Were you unable to attend Transform 2022? Check out all of the summit sessions in our on-demand library now! Watch here.
The move is part of chip company AMD’s attempt to raise some cash and regain its footing in its core microprocessor business where Intel has been eating AMD’s lunch.
AMD needs the cash since it has been losing money for seven quarters and is in the process of switching to an “asset light” strategy where it will likely lease its factories rather than own them outright. The digital TV chips will broaden Broadcom’s focus on entertainment chips and allow it to enter the market for low-end TV screens. This is one of those things that is akin to tossing out baggage when a plane is approaching mountains and it’s still too heavy.
The deal is expected to close in the fourth quarter of this year and could cut Broadcom’s full-year earnings by four cents to five cents a share. The boards of both companies have approved the deal, which still requires regulatory approval.
Sunnyvale, Calif.-based AMD is selling off the digital TV division which it acquired the business along with its acquisition of a graphics chip business of ATI Technologies. At the time, AMD executives touted how the digital TV chips would allow the company to diversify beyond the PC chip business into consumer electronics. Intel, meanwhile, refocused on microprocessors and is now forcing AMD to do the same.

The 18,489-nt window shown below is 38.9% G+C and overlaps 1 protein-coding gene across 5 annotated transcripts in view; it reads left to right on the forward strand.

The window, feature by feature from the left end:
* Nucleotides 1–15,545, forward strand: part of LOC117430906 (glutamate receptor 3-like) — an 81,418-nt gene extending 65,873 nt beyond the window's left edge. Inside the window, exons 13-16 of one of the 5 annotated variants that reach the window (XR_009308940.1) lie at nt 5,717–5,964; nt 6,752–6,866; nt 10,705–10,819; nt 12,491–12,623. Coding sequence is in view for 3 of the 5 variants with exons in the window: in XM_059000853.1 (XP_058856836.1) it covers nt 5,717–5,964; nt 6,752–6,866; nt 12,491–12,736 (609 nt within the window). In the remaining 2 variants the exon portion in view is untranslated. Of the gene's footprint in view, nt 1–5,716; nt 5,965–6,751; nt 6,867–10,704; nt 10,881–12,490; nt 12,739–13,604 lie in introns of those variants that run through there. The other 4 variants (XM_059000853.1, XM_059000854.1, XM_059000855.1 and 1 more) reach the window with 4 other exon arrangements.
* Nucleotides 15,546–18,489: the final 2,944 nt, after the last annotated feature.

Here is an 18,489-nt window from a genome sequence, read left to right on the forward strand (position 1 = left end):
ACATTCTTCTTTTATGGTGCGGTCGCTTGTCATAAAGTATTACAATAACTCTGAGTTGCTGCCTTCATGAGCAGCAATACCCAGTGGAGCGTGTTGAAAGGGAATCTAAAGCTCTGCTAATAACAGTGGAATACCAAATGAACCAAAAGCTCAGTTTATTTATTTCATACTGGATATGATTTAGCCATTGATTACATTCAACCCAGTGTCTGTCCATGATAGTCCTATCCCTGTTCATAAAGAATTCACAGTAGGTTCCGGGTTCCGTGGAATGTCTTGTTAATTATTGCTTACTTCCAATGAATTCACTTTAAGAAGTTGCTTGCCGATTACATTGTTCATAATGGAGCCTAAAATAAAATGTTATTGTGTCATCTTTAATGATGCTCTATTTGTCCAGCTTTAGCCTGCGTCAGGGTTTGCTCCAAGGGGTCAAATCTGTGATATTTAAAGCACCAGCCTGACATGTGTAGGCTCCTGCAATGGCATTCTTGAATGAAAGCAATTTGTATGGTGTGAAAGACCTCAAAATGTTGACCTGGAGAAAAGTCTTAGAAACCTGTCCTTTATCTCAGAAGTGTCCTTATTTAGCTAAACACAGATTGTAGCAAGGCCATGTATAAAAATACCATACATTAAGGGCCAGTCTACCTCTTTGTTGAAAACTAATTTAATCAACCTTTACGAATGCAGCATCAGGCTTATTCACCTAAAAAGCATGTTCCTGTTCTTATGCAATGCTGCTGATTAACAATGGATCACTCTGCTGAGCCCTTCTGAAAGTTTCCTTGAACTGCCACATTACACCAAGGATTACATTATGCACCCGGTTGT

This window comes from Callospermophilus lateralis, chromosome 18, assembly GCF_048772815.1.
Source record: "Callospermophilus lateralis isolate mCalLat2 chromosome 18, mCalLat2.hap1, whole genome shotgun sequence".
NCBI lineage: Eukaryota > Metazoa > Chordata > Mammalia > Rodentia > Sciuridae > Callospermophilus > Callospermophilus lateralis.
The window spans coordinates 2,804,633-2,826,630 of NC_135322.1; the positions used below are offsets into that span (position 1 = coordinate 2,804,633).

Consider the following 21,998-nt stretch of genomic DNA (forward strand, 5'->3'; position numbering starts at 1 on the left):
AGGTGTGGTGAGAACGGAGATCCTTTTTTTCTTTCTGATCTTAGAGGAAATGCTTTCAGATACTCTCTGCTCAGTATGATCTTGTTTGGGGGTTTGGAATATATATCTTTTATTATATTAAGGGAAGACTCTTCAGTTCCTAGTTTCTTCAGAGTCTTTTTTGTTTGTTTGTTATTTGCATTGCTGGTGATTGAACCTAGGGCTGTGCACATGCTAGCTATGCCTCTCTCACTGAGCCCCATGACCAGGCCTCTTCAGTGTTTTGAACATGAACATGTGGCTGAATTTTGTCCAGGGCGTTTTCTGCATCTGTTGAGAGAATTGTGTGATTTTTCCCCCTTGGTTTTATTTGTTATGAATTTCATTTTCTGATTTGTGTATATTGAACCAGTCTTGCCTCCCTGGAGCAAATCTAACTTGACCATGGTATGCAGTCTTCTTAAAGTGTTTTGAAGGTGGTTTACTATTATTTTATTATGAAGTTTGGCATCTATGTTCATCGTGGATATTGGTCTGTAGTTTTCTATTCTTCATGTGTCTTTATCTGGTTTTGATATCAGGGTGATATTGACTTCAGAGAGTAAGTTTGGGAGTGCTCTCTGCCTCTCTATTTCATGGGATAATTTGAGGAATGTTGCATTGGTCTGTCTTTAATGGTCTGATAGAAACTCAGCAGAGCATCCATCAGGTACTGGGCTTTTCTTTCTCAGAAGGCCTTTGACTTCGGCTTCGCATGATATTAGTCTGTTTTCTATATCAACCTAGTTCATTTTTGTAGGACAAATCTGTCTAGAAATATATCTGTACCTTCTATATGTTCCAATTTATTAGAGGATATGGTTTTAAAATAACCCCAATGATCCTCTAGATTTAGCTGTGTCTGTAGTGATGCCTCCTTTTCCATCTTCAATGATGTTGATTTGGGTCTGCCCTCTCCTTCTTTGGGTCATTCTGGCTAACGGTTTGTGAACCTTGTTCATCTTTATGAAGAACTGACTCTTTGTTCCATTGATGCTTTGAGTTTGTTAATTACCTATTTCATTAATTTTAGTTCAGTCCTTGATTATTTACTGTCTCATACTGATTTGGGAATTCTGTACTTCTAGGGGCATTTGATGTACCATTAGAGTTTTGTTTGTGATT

Irvine, Calif.-based Broadcom will ask 530 AMD employees, mostly engineers, to join the company. This is really only the first step of creating a leaner AMD. The company will have to do more to improve its balance sheet as it comes up new ways to finance its capital-intensive chip factories. AMD has to be ready for whatever a newly competitive Intel will toss its way.
VentureBeat's mission is to be a digital town square for technical decision-makers to gain knowledge about transformative enterprise technology and transact. Learn more about membership.